‘Take me somewhere else, Blood!’ he roared in a market in Lima, sending another five fishmongers diving for cover. ‘Somewhere where they’ll fight, not like these cowards!’ He roared again with all his might, and a stall which had been teetering after being rammed by Bart, finally toppled over, its canvas roof providing an added hiding place for its workers.
Even the seals were finding it all a bit monotonous, though if they could speak freely some of them would definitely have voted for more fish eating rather than fighting. But they were keen enough on a bit more adventure to follow Redbeard’s lust for fighting and get Blood to take them somewhere else.
So they dived down, hoping to find not only more fish, but some fighters worthy of the name. Not, of course, that anyone could compare with the seals for fighting skills, certainly not humans. Polar bears maybe, if there were enough of them. But if the humans had some weapons, to make it a bit fairer, then it might be fun.
Down and down they went, until Hector realised that he was feeling hotter and hotter.
‘What’s this about?’ he asked Bart, next to him. ‘Is this right?’
Bart glanced up, and could see that there were no clouds in the sky, just a very bright, scalding sun. It was brighter and hotter than anything they had experienced before, and so unlike the pale, barely warming sun that they were used to.
‘It’s different to back home,’ said Bart.
‘Yeah. They’re different all round the world. How many have we seen now? Five or six?’
‘Yeah, something like that.’
Blood caught their conversation, and shook his head sadly at their ignorance, but still began to wonder where exactly the sleigh was taking them. Wherever it was, he never got the credit when it was somewhere good, but would definitely get blamed if it was somewhere bad.
The ground beneath them looked yellow and empty. As they descended, he also began to feel hotter. He wasn’t sure how this could be, as in theory they were moving away from the one sun that blazed in the sky. He realised that the earth below was scorched and baked, and reflecting its stored heat back at them. He couldn’t see any immediate signs of fish, and a nervousness began to rise in his belly. The Captain was not going to be happy. Already he was thrusting sideways glances at him, which felt like Redbeard was shoving a stick in the side of his face.
‘Where have you taken us this time, Blood?’ hissed the Captain.
‘Er, not sure, Captain,’ whispered Blood, truthfully. ‘It’s not really me taking us anywhere,’ he went on, not entirely truthfully, but close enough that if it really came down to it, he could claim an honest mistake.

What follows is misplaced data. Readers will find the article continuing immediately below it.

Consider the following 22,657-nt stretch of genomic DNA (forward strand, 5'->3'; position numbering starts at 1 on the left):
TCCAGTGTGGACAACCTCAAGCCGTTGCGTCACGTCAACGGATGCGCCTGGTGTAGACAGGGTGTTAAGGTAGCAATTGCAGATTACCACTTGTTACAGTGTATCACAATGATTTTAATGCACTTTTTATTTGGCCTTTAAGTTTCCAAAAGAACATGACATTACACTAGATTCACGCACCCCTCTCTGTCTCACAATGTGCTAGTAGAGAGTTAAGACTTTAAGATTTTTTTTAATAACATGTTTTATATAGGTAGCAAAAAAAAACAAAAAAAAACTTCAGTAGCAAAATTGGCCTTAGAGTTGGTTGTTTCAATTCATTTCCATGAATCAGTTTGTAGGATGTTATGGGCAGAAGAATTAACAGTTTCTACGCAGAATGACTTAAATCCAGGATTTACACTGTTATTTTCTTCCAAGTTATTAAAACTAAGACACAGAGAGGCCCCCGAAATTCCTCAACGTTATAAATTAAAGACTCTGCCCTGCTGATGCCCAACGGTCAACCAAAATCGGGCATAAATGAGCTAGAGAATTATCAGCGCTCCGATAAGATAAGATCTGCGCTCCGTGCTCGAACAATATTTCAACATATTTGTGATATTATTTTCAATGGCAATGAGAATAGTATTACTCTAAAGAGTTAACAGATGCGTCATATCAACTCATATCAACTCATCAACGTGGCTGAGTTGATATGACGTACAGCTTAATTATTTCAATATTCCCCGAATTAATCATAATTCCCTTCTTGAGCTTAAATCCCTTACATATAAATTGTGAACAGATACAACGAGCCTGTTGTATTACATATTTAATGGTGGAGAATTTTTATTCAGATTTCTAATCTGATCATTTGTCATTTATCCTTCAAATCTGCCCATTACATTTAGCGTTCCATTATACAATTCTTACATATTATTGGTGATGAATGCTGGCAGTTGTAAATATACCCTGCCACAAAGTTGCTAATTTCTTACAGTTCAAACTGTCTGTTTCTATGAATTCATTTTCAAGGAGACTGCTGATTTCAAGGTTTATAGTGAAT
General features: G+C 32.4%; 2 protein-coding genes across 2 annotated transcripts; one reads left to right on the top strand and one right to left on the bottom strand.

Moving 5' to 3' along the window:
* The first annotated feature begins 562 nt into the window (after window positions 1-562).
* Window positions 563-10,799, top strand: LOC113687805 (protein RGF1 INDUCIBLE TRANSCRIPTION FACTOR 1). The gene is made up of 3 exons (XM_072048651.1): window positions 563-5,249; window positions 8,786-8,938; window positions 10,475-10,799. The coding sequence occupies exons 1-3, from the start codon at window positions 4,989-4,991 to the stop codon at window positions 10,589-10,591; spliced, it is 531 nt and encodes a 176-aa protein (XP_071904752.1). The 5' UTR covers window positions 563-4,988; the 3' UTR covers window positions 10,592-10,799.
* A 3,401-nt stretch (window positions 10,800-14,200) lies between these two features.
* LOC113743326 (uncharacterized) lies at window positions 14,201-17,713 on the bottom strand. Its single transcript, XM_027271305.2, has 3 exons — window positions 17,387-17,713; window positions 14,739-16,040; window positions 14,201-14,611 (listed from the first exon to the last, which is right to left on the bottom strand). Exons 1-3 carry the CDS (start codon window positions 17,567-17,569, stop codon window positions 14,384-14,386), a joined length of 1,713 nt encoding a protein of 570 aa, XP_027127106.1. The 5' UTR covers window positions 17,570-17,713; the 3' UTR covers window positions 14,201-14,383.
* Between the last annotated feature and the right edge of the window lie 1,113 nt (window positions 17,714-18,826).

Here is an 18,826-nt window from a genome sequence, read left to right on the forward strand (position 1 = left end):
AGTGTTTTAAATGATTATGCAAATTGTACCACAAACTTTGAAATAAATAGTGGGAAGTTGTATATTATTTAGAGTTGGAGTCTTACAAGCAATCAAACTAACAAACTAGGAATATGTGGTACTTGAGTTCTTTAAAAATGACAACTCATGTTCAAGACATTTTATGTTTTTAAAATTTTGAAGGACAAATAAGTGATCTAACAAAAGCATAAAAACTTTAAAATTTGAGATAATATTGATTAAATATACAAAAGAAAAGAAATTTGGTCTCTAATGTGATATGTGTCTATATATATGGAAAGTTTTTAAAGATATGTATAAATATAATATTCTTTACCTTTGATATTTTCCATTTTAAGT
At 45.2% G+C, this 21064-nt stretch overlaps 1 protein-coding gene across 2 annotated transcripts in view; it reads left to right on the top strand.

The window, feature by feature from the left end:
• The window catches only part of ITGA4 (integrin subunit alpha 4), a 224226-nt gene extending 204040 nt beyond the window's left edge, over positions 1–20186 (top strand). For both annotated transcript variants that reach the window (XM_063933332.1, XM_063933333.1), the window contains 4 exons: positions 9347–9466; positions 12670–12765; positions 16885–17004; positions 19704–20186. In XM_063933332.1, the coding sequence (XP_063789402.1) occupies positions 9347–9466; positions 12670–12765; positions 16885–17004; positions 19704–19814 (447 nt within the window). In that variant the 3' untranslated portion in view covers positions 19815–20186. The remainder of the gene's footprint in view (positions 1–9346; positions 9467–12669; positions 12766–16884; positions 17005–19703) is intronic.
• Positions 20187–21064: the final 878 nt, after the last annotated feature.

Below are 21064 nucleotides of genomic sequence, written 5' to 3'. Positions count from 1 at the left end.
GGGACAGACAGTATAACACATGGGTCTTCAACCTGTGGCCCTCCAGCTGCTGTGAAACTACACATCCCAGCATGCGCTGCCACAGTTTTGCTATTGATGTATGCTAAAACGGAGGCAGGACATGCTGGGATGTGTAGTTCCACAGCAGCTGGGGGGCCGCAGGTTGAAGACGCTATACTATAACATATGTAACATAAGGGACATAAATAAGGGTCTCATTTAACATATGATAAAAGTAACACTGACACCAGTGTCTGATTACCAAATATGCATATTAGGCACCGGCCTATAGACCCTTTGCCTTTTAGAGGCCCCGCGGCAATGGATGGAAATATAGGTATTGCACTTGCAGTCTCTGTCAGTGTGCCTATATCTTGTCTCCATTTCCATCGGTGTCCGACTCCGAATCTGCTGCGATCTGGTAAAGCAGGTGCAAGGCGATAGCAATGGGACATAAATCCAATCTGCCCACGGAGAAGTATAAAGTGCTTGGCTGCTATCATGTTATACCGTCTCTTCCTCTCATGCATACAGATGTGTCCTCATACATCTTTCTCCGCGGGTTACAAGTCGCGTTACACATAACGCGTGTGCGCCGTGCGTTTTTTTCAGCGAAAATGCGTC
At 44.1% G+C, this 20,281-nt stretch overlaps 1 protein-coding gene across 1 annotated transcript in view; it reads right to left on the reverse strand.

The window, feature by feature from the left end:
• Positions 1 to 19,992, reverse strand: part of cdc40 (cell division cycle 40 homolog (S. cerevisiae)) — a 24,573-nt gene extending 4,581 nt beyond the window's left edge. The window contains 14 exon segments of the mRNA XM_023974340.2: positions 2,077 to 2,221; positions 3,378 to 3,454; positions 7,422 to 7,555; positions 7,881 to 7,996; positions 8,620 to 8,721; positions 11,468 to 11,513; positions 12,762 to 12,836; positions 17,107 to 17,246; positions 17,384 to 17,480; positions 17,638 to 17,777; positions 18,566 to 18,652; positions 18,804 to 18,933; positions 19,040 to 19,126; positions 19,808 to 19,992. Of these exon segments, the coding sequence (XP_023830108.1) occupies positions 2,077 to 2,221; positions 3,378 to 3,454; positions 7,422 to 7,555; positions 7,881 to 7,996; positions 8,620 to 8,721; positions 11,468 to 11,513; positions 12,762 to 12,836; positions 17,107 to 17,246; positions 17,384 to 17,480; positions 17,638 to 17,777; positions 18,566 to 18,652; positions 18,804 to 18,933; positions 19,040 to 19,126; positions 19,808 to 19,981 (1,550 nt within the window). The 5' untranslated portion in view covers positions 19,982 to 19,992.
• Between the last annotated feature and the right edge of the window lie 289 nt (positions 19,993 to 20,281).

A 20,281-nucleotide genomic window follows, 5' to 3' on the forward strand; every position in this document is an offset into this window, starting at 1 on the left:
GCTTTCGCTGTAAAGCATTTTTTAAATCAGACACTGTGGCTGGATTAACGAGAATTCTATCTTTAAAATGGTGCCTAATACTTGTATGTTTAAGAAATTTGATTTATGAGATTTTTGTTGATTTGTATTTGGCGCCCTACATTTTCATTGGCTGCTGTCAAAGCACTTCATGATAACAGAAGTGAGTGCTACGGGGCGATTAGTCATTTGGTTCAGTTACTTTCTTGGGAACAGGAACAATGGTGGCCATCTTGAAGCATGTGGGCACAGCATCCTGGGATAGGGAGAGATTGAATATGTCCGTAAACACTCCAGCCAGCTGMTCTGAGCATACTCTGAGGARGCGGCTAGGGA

‘And where are the fish?’
‘Not sure, Captain. They must be here somewhere. They always are.’
This was definitely true. Some of the places they had gone might have been awkward, or unpleasant, but there had always been fish, and lots of them. Blood craned his squat neck out of the sleigh to see below them, but worryingly could see nothing but earth.
The sleigh and the seals landed on hot, shifting sand, which was like nothing they had ever seen before. A cloud of steam rose up, as the sweat on their body began to boil, and each seal began to dance around from flipper to flipper.
‘What are you doing?’ roared Redbeard.
‘It’s too hot,’ shouted back Clegg. ‘It’s burning our flippers. And my belly! Can we take off again?’
‘Not until we have the fish,’ cried Redbeard.
‘What fish?’ called out Bellamy.
‘Good question,’ replied the Captain, turning again to Blood, who by now was hanging out of the sleigh in desperation, searching for a pile of fish that he knew must be there.
‘Maybe they’re buried,’ replied Blood.
‘What is this place, anyway?’
‘I don’t know, Captain.’ He peered at the map. ‘I think it’s called a desert.’
‘Dig!’ called Redbeard.
The seals churned the sand with their flippers as they jumped in the heat.
‘What is it?’
‘I think it’s some kind of hot soil.’
‘I can see that! What about the fish?’
‘No, no fish, Captain. Can we go again? I think I’m starting to cook.’
Redbeard sniffed the air, and there was indeed the scent of gently frying fat coming from in front of the sleigh. No matter, he thought. His seals had grown fat on all the fish he had found for them. A lot would have to melt away before it did them any real harm.
‘There they are!’ cried Blood, who had continued to scan the desert floor.
‘They?’ replied Redbeard, raising a rugged eyebrow above his clam shell eye.
Blood looked again. Below him, silent and unflapping, was a single, sad fish. Its scent reached his nostrils. A fish that the scorching earth below was slowly baking. Seals didn’t like cooked fish. Especially if there was only one of them.
Blood was baffled. He had no idea how the fish had ever got there. There didn’t seem to be any rivers or lakes or sea for miles around. He also didn’t know why the sleigh had brought him to this place, where, as he scanned desperately around, there appeared to be no other fish whatsoever. Surely there were piles of other fish in many other places in the world? They couldn’t have exhausted all the stocks already, they were only six seals. Six outstandingly greedy seals, but still only six seals. What he did know was that he would be held responsible, and as he turned back towards the Captain, he saw that Redbeard had already sidled over to sit right next to him.
Blood could feel Redbeard’s scarred skin grating against his. He could taste his horrible breath, and a flipper was placed on his back. Blood had seen seals in this position before. It didn’t end well.